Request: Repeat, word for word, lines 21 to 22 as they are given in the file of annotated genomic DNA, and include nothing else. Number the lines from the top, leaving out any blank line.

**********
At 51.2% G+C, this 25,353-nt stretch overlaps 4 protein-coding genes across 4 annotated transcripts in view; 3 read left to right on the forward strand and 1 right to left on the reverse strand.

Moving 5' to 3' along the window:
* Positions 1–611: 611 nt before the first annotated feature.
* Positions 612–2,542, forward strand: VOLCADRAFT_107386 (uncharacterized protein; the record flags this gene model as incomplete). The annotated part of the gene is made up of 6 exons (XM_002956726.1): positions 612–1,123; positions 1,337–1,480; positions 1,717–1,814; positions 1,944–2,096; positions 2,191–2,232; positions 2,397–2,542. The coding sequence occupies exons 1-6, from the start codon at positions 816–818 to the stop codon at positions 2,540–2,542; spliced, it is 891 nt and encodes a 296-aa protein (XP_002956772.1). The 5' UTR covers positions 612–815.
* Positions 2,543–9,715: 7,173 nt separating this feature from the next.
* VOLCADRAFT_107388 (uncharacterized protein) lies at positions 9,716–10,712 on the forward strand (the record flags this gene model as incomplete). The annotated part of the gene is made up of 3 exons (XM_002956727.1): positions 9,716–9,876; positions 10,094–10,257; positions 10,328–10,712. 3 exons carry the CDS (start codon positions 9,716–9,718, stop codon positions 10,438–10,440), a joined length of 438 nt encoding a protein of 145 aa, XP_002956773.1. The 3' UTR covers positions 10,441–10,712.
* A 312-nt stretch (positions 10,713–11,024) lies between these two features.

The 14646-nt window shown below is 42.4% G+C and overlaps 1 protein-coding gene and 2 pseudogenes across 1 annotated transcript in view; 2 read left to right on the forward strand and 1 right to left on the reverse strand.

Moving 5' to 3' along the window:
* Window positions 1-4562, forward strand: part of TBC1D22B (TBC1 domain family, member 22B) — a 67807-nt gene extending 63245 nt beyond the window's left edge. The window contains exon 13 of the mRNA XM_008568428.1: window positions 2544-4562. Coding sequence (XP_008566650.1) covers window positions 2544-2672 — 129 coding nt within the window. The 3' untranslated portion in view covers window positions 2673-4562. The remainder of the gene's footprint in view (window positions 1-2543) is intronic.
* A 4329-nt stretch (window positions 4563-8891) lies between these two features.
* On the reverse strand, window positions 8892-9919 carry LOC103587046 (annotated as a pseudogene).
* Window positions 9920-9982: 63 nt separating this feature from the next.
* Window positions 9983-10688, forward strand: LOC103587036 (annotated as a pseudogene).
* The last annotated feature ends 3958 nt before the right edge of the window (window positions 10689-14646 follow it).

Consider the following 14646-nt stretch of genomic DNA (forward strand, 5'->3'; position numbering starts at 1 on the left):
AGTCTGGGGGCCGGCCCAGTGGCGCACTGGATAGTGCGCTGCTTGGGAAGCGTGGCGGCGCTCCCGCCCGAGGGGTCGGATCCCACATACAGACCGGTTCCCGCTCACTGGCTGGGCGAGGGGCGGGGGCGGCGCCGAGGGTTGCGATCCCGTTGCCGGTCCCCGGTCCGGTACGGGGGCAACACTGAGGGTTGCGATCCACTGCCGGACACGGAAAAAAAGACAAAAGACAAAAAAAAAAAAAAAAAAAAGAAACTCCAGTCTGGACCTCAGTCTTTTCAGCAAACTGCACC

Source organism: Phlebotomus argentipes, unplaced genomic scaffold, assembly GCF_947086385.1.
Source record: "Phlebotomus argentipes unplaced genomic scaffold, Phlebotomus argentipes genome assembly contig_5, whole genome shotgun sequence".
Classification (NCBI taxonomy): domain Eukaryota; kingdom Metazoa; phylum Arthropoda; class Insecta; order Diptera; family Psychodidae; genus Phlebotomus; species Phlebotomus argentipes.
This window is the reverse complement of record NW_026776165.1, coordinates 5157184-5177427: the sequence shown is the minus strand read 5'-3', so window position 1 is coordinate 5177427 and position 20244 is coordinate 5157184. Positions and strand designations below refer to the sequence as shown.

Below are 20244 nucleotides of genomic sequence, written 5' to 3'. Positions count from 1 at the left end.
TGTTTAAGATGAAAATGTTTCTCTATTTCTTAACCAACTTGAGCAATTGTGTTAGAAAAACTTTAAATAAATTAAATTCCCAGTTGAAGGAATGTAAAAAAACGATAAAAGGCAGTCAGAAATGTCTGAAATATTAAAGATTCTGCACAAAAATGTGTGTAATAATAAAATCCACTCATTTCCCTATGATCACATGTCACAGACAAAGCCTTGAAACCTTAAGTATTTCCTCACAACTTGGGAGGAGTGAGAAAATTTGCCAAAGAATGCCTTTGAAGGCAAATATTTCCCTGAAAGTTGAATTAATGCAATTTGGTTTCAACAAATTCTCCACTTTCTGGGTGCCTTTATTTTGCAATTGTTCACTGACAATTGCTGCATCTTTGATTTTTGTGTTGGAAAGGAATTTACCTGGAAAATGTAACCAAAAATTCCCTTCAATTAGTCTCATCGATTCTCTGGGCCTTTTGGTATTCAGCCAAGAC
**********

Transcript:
This window is the reverse complement of record NW_026776165.1, coordinates 5157184-5177427: the sequence shown is the minus strand read 5'-3', so window position 1 is coordinate 5177427 and position 20244 is coordinate 5157184. Positions and strand designations below refer to the sequence as shown.

Below are 20244 nucleotides of genomic sequence, written 5' to 3'. Positions count from 1 at the left end.